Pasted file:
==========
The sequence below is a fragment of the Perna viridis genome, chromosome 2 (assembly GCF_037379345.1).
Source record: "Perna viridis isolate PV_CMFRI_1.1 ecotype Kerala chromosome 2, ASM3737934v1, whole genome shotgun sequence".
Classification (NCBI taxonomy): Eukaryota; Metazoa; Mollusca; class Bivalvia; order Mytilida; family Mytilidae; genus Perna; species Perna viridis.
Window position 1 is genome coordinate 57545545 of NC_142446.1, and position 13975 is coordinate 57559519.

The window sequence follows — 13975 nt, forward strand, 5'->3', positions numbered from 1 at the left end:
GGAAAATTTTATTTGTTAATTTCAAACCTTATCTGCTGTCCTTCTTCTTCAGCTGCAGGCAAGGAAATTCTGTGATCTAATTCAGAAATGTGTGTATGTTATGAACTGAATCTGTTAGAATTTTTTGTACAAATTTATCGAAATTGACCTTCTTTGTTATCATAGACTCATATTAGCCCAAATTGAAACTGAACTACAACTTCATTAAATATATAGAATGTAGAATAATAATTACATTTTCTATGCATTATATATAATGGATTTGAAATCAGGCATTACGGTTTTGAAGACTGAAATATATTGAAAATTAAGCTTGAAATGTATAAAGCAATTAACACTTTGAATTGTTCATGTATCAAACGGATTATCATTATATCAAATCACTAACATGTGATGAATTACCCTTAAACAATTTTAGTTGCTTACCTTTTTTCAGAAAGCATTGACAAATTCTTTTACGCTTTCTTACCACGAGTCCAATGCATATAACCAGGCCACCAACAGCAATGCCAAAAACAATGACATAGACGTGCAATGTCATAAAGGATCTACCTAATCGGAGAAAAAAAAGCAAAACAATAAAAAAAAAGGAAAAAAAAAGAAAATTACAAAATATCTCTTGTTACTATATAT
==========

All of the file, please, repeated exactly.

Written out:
The sequence below is a fragment of the Perna viridis genome, chromosome 2 (assembly GCF_037379345.1).
Source record: "Perna viridis isolate PV_CMFRI_1.1 ecotype Kerala chromosome 2, ASM3737934v1, whole genome shotgun sequence".
Classification (NCBI taxonomy): Eukaryota; Metazoa; Mollusca; class Bivalvia; order Mytilida; family Mytilidae; genus Perna; species Perna viridis.
Window position 1 is genome coordinate 57545545 of NC_142446.1, and position 13975 is coordinate 57559519.

The window sequence follows — 13975 nt, forward strand, 5'->3', positions numbered from 1 at the left end:
GGAAAATTTTATTTGTTAATTTCAAACCTTATCTGCTGTCCTTCTTCTTCAGCTGCAGGCAAGGAAATTCTGTGATCTAATTCAGAAATGTGTGTATGTTATGAACTGAATCTGTTAGAATTTTTTGTACAAATTTATCGAAATTGACCTTCTTTGTTATCATAGACTCATATTAGCCCAAATTGAAACTGAACTACAACTTCATTAAATATATAGAATGTAGAATAATAATTACATTTTCTATGCATTATATATAATGGATTTGAAATCAGGCATTACGGTTTTGAAGACTGAAATATATTGAAAATTAAGCTTGAAATGTATAAAGCAATTAACACTTTGAATTGTTCATGTATCAAACGGATTATCATTATATCAAATCACTAACATGTGATGAATTACCCTTAAACAATTTTAGTTGCTTACCTTTTTTCAGAAAGCATTGACAAATTCTTTTACGCTTTCTTACCACGAGTCCAATGCATATAACCAGGCCACCAACAGCAATGCCAAAAACAATGACATAGACGTGCAATGTCATAAAGGATCTACCTAATCGGAGAAAAAAAAGCAAAACAATAAAAAAAAAGGAAAAAAAAAGAAAATTACAAAATATCTCTTGTTACTATATAT